BY DEBBIE PAGE
The Troutman Planning and Zoning Board voted unanimously to recommend denial of a conditional rezoning request for nearly 24 acres on South Eastway Drive near the Highway 21 intersection to facilitate the construction of the 165-unit Troutman Townes project.
The current town residential zoning allows three to four homes per acre; the conditional rezoning would raise the density to seven units per acre. The units would be a maximum of three stories ranging from 2,200 to 2,900 square feet.
Assistant Town Planner Andrew Ventresca recommended, in accordance with the Future Land Use Plan, that the site be reserved for medium-density use and recommended that the board deny the request.
At a community meeting on March 30, six residents voiced concerns about heavy traffic on South Eastway and Highway 21, sufficient buffers with neighboring rural preservation property, and the cost range of units.
Paul Pennell of Urban Design Partners said that after the community meeting the site plan was modified to add more space between the homes and the South Eastway Drive/Highway 21 travel corridors to enhance aesthetics. The main entrance was also moved further north on South Eastway to help alleviate traffic congestion at the intersection.
The new plan adds more duplexes and reduces the number of townhomes in the plan. It also raises green/open space to 11.15 acres (only 2.4 acres required by the UDO). The changes reduced the number of units from 185 units to 165.
Pennell said his company’s “passion” is to provide the first-time home owner with a product with great aesthetic appeal. “It’s their biggest investment and provides them economic mobility,” he said.
He did not give a target selling price since a builder has not been selected, but he noted the cost would be lower than comparable single-family homes.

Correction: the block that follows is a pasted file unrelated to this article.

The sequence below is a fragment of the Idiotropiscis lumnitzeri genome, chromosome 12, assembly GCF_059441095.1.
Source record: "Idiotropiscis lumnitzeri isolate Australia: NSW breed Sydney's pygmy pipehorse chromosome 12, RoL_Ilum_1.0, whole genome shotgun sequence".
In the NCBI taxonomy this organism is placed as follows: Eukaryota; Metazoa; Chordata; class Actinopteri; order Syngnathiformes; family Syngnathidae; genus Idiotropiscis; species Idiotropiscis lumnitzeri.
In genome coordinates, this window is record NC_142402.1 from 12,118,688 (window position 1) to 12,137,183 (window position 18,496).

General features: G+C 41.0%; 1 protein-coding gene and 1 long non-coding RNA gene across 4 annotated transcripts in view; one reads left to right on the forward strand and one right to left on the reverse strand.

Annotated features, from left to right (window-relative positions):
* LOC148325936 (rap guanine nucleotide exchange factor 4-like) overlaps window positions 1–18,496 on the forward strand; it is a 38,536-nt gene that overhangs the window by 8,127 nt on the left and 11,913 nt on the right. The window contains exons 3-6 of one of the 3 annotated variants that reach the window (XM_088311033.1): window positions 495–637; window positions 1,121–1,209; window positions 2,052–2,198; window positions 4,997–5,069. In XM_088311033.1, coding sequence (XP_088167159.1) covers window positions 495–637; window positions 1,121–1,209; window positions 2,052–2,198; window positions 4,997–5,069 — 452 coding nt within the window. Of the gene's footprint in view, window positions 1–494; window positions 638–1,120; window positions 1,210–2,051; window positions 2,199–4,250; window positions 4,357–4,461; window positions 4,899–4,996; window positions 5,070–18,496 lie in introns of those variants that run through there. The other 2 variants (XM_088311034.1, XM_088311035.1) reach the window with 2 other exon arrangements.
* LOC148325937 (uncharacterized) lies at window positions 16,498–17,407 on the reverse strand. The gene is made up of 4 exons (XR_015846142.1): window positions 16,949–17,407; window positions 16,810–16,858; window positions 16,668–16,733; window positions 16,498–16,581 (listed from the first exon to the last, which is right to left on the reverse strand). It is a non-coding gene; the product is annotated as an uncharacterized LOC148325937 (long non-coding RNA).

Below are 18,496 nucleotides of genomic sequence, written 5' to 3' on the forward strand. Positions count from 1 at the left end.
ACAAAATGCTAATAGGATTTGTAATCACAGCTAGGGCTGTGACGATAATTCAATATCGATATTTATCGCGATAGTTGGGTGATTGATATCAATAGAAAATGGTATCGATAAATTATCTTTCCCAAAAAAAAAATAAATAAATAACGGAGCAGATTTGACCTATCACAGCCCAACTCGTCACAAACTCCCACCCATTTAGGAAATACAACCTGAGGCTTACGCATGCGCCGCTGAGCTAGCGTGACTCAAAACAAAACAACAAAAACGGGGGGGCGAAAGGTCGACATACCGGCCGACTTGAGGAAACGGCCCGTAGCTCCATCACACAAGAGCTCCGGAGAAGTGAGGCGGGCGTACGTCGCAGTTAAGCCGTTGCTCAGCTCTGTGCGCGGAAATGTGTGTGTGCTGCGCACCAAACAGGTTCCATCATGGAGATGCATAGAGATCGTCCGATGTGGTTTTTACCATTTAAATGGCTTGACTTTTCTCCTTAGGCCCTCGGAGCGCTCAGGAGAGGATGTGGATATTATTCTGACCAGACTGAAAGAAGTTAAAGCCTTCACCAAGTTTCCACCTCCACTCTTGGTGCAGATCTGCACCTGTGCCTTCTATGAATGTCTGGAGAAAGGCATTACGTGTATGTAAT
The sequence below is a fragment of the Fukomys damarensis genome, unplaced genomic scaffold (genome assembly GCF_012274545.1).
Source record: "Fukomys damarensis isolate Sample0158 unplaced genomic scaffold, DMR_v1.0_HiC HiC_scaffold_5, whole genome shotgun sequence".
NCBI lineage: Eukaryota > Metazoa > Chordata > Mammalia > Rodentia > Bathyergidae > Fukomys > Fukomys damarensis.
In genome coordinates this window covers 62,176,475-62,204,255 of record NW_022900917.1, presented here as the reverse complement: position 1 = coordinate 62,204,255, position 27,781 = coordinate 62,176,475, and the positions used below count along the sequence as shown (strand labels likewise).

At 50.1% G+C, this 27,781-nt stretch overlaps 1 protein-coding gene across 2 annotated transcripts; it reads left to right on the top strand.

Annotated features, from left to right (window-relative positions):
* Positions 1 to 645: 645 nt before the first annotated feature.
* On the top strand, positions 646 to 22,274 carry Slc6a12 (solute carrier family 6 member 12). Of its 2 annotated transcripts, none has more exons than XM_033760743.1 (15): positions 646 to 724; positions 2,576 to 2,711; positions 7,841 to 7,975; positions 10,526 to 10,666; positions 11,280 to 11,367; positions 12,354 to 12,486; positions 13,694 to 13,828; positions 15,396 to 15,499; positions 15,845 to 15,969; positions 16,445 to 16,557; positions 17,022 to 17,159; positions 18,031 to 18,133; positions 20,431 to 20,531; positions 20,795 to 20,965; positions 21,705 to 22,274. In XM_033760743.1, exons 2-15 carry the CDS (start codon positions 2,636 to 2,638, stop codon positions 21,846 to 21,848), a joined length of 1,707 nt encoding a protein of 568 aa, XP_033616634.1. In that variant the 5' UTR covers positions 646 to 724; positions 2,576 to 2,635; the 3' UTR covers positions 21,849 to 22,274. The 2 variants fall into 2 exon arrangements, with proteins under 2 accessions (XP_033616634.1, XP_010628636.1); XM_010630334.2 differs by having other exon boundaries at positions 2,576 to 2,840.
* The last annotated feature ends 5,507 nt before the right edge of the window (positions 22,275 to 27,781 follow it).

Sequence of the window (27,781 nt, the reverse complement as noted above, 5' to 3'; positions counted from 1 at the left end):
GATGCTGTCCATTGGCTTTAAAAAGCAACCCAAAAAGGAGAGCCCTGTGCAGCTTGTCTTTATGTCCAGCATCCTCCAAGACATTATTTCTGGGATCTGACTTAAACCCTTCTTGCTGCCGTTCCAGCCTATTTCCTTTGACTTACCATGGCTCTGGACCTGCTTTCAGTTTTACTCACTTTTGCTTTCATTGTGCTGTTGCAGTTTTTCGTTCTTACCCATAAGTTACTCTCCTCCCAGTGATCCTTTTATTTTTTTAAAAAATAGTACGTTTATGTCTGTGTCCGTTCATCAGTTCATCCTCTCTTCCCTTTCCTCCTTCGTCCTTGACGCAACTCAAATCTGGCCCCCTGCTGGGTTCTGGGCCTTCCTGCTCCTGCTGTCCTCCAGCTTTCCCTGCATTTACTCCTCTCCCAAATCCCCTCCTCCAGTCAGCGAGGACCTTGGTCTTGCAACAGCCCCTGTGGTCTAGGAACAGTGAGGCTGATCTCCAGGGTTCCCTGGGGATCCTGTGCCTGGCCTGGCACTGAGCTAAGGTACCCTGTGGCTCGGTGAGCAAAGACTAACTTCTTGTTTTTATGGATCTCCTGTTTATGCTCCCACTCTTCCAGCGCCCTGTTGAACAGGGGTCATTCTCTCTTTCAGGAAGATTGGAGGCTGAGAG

Developers also noted that the Mill Village pump station is at capacity and near the end of its service. They are willing to commit to either installing a gravity system in concert with other area property owners or construct a new pump station that will service the area well into the future.
“We need the density of this proposal to support this infrastructure investment. No development can occur until this sewer situation is improved in either way,” Pennell said.
The townhome units currently feature a one-car garage, but some of the builders being considered for the project want to do a two-car garage, which would lower density by about one unit per building.
Pennell said they were presenting the most dense site plan, but the number of units will likely decline in the final plan worked out in the permitting process.
Board members expressed concerns about corporate buyers coming in to buy up the townhomes and then renting them, an increasing issue in communities across the country. Pennell said the builders that they work with do not sell to investors.
He noted that the HOA can restrict rentals to 20 to 30 percent of the community, as well as forbidding boats, RVs, and commercial vehicles.
Other board members expressed concerns about emergency vehicles gaining access to the back part of the development if the main road and only access was blocked by a tree or other obstacle. Pennell said they could add a gravel emergency access road to that section.
Several residents spoke out about traffic and inadequate roads that must be remedied before adding more development. The project’s Traffic Impact Analysis (TIA) estimated 1,350 trips per day, with 86 trips at morning peak and 102 at afternoon peak, in the half-mile radius studied.
The TIA recommended the addition of a 100-foot right-turn lane from Highway 21 to South Eastway Drive and one entrance and exit lane at the two development access points.
Councilman Paul Bryant noted the concept plan did not meet the Future Land Use Plan, that developers lacked builder information, and that “higher density developments need a lot of conditions and thought before approval.”
The rezoning request will go to the Town Council for a final decision either on May 12 or June 9 at 7 p.m.
Future Land Use Plan committee
Ventresca also asked board members to consider joining the Future Land Use Plan revision committee being formed by the Town Council to update the plan to reflect the rapid change and growth in the area.
The revision committee will be made up of selected Town Council and Planning and Zoning members, residents, and planning staff. The process will include multiple public input opportunities, with a finished product expected in the fall.